New Brunswick

Maritime Bus cuts northern routes, reduces others as pandemic takes a toll

Residents of Campbellton and Edmundston will no longer have bus routes to larger centres as Maritime Bus makes cuts to its service.

Campbellton-Moncton and Fredericton-Edmundston routes cancelled

Mike Cassidy, owner of Maritime Bus, says the service can't keep operating the Edmundston and Campbellton routes because of declining ridership caused by COVID-19. (Steve Bruce/CBC)

Residents of Campbellton and Edmundston will no longer have bus routes to larger centres or other provinces as Maritime Bus makes cuts to its service.

Maritime Bus owner Mike Cassidy said the company will be halting the service between Moncton and Campbellton and between Fredericton and Edmundston on Jan. 15. Those routes were also connections to Ontario and Quebec for New Brunswickers from the southern parts of the province.

Cassidy said the company has been coping with plummeting ridership because of the COVID-19 pandemic.

He said operating costs have been "consistently higher" than revenue generated by the inter-provincial passenger and parcel transportation company.

Cassidy said Maritime Bus moved 111,000 passengers in 2019. In 2020, he said the company had 69,000 passengers. 

He said the parent company Coach Atlantic, which also provides tours and caters to cruise ship passengers, lost about $4.9 million in net income in 2020, and revenue dropped by $33 million.

"I have never experienced in my lifetime anything like this," he said in an interview.

Cassidy said the company requested financial assistance from the governments of New Brunswick, Prince Edward Island and Nova Scotia to keep Maritime Bus afloat. He said Nova Scotia and PEI agreed on a deal if all three provinces are involved, but New Brunswick rejected the deal because of its policy to not subsidize for-profit companies.

"Unfortunately, one province didn't want to play in the same sandbox as the other two provinces," he said. "The only way to reduce my operating costs is to travel less kilometres in the province of New Brunswick."

Premier Blaine Higgs said Maritime Bus had a grant of $160,000 in March, so its "financial situation" extended to before the pandemic.

"It wasn't COVID-related as such, and so it does fall into a different category, unlike what is required by the federal support and the matching provincial support due to COVID concerns," he said.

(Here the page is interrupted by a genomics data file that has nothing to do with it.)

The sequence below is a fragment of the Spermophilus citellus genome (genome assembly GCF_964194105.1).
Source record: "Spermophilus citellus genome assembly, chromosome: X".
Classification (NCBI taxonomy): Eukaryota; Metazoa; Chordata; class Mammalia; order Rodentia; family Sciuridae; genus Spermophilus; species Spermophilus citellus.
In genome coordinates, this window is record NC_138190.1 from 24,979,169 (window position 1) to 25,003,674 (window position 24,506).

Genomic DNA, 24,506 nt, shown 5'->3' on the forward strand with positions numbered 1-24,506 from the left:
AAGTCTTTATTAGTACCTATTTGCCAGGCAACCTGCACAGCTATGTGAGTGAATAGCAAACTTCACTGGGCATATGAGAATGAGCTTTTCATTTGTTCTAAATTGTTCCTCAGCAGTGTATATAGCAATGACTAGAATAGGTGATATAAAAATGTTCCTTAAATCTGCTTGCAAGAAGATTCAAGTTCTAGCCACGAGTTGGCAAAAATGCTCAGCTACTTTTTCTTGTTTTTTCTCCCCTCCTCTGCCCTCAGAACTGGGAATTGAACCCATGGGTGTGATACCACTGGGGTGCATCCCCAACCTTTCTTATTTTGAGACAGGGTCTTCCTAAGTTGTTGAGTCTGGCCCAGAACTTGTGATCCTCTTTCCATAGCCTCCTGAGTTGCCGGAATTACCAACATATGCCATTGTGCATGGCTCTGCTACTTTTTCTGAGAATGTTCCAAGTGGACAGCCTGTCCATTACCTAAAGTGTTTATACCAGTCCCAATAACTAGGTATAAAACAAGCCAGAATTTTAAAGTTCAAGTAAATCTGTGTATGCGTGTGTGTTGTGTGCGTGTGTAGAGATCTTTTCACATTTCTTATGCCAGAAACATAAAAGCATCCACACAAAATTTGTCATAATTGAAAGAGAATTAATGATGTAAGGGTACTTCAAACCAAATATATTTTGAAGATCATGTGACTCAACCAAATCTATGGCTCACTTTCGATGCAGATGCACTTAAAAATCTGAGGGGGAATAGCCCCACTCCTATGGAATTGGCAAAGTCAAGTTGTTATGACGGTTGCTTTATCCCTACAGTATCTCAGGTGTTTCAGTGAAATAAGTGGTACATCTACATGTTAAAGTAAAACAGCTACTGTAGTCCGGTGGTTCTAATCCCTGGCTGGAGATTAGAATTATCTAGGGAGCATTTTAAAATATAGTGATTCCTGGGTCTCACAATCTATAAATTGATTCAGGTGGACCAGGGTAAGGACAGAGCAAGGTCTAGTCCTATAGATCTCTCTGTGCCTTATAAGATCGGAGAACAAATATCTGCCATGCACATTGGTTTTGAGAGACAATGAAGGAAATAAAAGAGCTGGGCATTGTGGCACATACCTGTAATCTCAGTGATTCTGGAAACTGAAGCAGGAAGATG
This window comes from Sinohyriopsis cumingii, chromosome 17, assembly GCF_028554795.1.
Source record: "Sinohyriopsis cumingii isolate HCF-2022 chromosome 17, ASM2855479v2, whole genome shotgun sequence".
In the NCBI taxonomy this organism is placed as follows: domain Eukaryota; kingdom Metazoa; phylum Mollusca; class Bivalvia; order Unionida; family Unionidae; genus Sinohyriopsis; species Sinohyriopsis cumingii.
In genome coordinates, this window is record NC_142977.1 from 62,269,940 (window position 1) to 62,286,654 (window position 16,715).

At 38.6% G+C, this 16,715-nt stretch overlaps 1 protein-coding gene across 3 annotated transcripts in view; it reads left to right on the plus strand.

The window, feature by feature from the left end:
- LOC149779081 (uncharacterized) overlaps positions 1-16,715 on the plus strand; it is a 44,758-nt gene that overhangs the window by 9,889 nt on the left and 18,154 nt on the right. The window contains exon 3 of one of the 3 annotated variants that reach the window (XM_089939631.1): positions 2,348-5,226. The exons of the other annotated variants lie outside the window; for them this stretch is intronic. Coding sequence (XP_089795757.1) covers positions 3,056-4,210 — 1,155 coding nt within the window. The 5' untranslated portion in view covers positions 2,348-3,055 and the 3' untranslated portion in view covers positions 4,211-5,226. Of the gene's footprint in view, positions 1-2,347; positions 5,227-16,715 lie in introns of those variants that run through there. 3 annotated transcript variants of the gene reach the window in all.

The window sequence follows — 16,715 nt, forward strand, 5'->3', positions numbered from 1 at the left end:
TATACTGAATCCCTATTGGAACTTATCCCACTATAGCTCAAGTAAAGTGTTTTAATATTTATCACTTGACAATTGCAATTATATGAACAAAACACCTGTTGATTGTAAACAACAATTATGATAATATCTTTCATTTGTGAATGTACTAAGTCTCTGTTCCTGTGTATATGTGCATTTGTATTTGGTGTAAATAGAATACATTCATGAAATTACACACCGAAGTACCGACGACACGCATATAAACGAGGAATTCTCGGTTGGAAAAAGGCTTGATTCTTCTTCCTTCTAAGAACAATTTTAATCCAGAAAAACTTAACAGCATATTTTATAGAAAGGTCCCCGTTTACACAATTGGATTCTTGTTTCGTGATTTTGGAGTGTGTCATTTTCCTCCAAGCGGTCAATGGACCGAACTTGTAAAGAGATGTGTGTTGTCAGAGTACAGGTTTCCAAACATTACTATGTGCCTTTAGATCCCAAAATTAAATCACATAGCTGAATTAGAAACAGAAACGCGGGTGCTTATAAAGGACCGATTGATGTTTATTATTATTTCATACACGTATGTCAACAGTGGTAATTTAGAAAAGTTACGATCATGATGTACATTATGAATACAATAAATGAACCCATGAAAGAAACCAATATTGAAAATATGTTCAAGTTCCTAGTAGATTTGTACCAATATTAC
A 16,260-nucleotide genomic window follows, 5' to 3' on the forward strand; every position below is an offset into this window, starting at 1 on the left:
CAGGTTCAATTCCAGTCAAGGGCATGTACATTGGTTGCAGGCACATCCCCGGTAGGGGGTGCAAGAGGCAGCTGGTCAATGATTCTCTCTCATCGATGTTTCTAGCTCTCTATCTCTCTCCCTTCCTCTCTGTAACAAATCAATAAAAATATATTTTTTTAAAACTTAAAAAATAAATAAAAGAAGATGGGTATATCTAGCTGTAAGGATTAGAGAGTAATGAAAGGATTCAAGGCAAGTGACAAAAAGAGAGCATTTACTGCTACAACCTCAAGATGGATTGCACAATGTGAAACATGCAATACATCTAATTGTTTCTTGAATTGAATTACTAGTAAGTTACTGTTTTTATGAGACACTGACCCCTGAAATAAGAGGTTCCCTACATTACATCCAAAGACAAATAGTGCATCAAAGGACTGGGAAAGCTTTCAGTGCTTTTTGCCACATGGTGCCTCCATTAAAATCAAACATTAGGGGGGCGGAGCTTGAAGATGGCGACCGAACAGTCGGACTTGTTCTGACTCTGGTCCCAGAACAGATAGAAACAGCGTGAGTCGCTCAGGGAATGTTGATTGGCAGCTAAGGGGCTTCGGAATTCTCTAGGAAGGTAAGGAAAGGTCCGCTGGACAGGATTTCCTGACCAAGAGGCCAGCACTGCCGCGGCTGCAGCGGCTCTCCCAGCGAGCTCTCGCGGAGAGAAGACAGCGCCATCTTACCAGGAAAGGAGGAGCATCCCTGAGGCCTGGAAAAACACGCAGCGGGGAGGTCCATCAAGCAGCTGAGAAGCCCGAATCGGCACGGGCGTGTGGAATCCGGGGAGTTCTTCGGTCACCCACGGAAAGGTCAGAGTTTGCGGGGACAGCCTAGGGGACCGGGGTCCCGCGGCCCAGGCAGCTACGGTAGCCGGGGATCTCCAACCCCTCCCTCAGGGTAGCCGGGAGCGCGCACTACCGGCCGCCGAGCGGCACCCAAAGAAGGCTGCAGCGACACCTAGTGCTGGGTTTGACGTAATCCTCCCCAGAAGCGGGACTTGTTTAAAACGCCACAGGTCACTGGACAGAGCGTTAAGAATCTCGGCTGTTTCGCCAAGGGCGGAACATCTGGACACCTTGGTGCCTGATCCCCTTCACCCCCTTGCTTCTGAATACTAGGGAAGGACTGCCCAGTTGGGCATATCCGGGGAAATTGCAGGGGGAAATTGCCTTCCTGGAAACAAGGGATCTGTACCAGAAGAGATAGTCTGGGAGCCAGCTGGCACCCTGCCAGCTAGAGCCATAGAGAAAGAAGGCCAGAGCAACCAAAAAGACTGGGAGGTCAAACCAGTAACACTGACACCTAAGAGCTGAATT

Cassidy said the remaining routes in New Brunswick connect Nova Scotia to P.E.I., and he's keeping them in hopes the two other provinces will still want to subsidize the bus service without the help of New Brunswick.

"I don't want to displace and inconvenience the Nova Scotia and the Prince Edward Island travellers, because I can only assume that Nova Scotia and P.E.I. will still support me," he said.

Maritime Bus had already reduced its runs in 2020 to three days a week, carrying around 80 passengers a day.

Greens call on Higgs to help

Green Party Leader David Coon said these cuts will directly impact people's access to healthcare. He said these buses are "essential" for people in Edmundston and Campbellton who need to go to the Stan Cassidy Rehabilitation Centre and the hospitals in Moncton, and cannot afford a car or are unable to drive.

Coon called on Higgs to subsidize the bus service to keep the routes going.

Green Party Leader David Coon says the bus cuts could impact people's access to healthcare. (Philip Drost/CBC)

"We're not talking about just cities. We're talking about ... buses that take people to Woodstock and Florenceville and Perth-Andover and Grand Falls and and Edmundston," he said. "There's a lot of communities."

Cassidy said even after the cuts his company will continue to see losses.

"2021 is still going to be a rough year," he said. "We're estimating that our gross revenue will be down $20 million. And I am praying here today that I will only lose $2 million in 2021 compared to $4.9 million in 2020." 


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